Stephen M. Engel and Timothy S. LyleJan 2, 2024
Rethinking Power and Progress in LGBTQ Lives
New York University Press 2021
Scholars Stephen Engel and Timothy Lyle have a new book that dives into the thinking around power, political and cultural progress, and the LGBTQ+ communities in the United States. This book is fascinating and important in examining not only policy developments around rights and full citizenship for members of the LGBTQ+ communities, but also how these discussions and dialogues shape thinking about access to rights and dimensions of full citizenship. The overarching title of the book, Disrupting Dignity: Rethinking Power and Progress in LGBTQ Lives (NYU Press, 2021), gets to the heart of the rhetoric in the debate, specifically this concept of “dignity” and how dignity has become a particularly thorny component of defining out political, legal, and civil rights for the LGBTQ+ community.
Both Engel and Lyle note that they found the term dignity very clearly associated with the legal reasoning in judicial opinions around LGBTQ+ rights, that it was a celebrated status, and that while it was more commonly used in international political rhetoric or in the legal dialogue in other countries, it is far less common in the United States and the U.S. legal tradition. And yet, it kept getting connected to the expansion of LGBTQ+ rights. Often, we think of dignity as an unalloyed good, but Engel and Lyle, as they start to unpack the way in which this term and concept are used, begin to reconsider exactly how and why this term, dignity, is also so often connected with LGBTQ+ communities, and not as connected to other communities and their legal, political, and civil rights. Engel and Lyle consider the way in which dignity is bestowed by the state, and in this way, how it becomes a tool of power. There is also the question of whether the way in which dignity is integrated into legal decisions helps to widen out equality, or does it instead redefine boundaries of otherness and inequality.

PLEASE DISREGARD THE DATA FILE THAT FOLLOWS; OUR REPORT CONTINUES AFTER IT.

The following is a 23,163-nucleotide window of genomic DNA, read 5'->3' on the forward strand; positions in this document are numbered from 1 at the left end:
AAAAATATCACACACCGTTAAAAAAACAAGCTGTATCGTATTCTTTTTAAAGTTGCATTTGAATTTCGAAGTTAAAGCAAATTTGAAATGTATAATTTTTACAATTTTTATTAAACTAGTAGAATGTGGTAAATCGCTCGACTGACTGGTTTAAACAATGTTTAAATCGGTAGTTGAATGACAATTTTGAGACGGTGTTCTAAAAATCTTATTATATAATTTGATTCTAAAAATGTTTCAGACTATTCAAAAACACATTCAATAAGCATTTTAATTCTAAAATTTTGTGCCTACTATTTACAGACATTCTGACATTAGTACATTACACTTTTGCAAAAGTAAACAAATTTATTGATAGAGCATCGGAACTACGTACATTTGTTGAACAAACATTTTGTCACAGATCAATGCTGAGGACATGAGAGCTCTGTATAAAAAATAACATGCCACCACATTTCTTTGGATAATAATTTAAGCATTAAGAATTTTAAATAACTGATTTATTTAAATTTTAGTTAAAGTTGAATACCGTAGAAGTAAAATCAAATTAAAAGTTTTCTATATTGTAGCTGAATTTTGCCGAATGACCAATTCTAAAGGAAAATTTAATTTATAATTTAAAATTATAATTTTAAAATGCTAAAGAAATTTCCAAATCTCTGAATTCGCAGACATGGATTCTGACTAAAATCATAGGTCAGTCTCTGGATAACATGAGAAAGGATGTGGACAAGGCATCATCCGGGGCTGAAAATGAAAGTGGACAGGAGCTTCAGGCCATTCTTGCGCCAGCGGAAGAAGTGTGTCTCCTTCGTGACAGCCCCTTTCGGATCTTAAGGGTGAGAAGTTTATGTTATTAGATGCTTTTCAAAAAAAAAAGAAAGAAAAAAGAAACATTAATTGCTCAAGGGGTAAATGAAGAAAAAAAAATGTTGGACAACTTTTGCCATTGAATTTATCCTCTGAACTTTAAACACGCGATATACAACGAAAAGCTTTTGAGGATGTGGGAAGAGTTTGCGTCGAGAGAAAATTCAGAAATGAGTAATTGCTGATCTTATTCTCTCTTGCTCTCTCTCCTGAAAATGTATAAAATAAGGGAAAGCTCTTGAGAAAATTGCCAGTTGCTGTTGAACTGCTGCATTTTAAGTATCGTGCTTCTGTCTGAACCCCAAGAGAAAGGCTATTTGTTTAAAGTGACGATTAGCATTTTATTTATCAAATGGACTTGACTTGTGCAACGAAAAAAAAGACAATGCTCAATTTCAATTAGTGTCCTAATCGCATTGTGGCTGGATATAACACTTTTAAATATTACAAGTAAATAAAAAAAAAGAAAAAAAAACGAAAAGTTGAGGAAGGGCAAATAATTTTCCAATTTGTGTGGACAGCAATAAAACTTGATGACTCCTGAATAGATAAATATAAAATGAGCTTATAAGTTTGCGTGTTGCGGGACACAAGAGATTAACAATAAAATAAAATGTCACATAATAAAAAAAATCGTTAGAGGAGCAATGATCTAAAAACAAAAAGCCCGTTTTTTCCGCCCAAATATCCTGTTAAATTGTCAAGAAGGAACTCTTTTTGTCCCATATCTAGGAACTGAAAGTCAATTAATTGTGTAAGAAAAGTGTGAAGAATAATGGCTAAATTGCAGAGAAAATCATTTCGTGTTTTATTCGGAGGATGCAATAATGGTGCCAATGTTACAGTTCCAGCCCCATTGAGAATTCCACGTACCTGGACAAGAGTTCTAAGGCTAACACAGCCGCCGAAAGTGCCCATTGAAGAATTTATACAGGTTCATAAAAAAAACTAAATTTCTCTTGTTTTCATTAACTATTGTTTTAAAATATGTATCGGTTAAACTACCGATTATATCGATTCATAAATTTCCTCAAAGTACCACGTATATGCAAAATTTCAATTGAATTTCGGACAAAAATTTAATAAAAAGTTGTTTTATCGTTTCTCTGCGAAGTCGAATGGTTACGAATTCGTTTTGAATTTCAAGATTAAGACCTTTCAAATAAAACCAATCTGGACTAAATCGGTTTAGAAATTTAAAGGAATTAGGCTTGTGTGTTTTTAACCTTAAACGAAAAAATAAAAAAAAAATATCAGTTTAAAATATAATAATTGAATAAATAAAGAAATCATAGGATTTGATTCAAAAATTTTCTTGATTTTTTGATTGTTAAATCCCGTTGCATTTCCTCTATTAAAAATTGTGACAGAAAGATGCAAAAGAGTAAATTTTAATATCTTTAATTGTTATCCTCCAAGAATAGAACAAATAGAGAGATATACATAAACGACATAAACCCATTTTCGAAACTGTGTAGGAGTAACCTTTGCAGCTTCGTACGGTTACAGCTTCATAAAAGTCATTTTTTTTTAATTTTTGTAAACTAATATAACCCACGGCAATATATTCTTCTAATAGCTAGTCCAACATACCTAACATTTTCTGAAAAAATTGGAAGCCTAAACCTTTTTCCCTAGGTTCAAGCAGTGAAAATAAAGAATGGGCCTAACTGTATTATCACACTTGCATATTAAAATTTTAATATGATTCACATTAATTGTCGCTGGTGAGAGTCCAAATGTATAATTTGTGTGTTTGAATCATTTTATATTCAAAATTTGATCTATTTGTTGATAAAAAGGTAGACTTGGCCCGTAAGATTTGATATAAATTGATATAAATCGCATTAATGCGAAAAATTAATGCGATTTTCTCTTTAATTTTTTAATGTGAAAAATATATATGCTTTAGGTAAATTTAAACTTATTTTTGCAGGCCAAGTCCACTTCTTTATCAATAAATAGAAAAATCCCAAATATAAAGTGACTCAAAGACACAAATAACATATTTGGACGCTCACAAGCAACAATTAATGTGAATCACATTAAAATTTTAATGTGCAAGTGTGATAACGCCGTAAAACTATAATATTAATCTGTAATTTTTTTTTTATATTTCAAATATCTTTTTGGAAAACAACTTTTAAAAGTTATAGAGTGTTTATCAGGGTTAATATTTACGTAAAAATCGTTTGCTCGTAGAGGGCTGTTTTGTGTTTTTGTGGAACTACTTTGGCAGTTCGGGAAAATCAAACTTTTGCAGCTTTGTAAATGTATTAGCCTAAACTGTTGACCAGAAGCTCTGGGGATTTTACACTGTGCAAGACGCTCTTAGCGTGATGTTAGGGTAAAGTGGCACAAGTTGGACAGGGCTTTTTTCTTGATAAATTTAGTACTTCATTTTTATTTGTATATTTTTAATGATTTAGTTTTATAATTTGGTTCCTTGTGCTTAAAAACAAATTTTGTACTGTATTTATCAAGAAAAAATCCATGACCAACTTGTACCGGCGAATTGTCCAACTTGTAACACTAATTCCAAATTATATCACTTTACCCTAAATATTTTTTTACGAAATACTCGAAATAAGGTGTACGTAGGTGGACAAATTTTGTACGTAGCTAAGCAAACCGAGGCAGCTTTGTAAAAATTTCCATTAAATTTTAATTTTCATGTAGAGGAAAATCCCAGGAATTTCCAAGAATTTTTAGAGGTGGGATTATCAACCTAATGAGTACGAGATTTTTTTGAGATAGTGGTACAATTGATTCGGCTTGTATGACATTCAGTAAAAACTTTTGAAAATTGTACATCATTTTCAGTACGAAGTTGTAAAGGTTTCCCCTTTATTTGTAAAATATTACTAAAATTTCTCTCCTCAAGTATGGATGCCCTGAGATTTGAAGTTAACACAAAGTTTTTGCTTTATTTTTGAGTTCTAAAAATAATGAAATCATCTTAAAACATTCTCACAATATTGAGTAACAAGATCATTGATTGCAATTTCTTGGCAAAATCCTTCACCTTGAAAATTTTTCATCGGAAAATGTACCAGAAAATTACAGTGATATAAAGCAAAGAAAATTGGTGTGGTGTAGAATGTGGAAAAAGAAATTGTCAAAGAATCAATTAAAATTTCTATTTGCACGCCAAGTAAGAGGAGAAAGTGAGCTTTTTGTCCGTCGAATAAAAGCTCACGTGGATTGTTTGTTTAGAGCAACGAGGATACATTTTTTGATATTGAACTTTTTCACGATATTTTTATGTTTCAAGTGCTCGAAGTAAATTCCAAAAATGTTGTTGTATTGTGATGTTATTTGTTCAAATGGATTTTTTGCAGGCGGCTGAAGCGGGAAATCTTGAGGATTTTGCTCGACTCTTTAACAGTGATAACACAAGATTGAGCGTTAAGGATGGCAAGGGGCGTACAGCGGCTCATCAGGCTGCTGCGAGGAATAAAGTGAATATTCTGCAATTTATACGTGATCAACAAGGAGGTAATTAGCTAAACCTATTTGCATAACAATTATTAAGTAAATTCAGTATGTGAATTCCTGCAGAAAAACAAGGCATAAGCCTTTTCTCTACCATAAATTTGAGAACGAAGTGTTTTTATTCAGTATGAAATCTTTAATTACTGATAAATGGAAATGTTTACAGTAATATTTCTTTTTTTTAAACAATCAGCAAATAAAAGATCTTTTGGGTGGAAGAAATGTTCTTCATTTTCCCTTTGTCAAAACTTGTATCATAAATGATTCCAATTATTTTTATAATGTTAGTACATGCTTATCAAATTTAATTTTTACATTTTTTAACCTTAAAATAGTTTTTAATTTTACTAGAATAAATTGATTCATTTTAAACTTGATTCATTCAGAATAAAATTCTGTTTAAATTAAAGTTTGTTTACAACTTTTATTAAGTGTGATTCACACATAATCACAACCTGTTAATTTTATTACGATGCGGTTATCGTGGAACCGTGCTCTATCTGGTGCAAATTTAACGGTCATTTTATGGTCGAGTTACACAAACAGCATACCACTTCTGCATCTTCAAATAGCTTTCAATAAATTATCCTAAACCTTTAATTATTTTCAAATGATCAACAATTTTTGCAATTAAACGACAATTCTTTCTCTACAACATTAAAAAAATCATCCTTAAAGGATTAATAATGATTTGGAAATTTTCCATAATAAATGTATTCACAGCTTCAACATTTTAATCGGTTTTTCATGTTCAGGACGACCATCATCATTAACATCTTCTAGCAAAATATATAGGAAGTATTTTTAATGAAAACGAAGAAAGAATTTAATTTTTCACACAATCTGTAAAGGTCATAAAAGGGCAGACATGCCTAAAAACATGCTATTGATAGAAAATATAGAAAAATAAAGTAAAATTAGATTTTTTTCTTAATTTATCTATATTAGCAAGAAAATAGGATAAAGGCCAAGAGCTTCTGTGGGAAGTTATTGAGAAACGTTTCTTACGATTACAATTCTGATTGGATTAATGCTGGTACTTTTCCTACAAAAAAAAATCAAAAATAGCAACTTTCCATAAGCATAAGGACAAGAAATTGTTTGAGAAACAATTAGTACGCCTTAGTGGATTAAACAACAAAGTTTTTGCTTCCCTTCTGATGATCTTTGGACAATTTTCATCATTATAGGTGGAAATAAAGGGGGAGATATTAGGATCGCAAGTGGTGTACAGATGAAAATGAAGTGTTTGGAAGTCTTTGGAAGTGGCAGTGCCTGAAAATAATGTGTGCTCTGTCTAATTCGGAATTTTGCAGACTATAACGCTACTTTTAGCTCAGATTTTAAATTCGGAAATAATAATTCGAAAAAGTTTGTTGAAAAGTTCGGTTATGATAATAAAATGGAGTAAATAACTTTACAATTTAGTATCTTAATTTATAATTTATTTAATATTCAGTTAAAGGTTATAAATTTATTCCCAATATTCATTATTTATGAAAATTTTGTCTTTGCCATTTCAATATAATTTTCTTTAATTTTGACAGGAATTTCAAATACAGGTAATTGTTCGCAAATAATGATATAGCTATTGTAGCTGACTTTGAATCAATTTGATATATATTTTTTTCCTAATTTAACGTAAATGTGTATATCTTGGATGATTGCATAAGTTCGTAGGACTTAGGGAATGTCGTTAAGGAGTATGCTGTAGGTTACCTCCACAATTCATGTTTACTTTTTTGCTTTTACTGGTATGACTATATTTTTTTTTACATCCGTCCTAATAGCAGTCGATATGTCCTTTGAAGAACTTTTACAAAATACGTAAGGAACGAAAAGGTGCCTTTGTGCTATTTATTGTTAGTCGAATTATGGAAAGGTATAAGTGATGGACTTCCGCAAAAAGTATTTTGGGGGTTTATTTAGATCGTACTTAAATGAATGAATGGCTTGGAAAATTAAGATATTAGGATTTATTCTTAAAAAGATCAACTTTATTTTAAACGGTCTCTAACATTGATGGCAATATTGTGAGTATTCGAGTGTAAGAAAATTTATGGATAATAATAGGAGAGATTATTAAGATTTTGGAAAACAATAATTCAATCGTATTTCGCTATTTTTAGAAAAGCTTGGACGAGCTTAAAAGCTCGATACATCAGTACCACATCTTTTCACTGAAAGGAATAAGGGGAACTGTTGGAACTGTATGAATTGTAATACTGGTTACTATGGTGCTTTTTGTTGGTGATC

In exploring the concept of dignity, especially as it has been connected to the expansion of LGBTQ+ rights, Engel and Lyle take the reader through three different case studies that examine the evolving rights status and rhetorical presentations of these kinds of dialogues and representations. These three case studies are kind of dialectics, in that they present two sides, often in tension with each other, wrestling with the power of the state, the individual’s rights, the social and cultural understandings of these situations, and the evolving outcomes. The first case study focuses in on the Politics of Public Health from AIDS to PREP. The second section of the book takes up popular culture representations of dignity—wrestling with the concept of sameness (in Love, Simon) in contrast with queer excess (in Pose). The final section of the book, and the part that might be of most interest to legal scholars, is the role of the courts in defining dignity in judicial opinions. This section also leads into the conclusion, as the authors take up the ongoing tension around the concept, implications, and use of dignity in regard to full citizenship, rights, and LGBTQ+ communities. Disrupting Dignity: Rethinking Power and Progress in LGBTQ Lives is a compelling exploration of the rights regimes in the United States and how the Constitution, the current cultural milieu, and the historical role of the state and state power have all contributed to this evolving question of full citizenship.
Lilly J. Goren is a professor of political science at Carroll University in Waukesha, WI. She is co-host of the New Books in Political Science channel at the New Books Network. She is co-editor of The Politics of the Marvel Cinematic Universe (University Press of Kansas, 2022), as well as co-editor of the award winning book, Women and the White House: Gender, Popular Culture, and Presidential Politics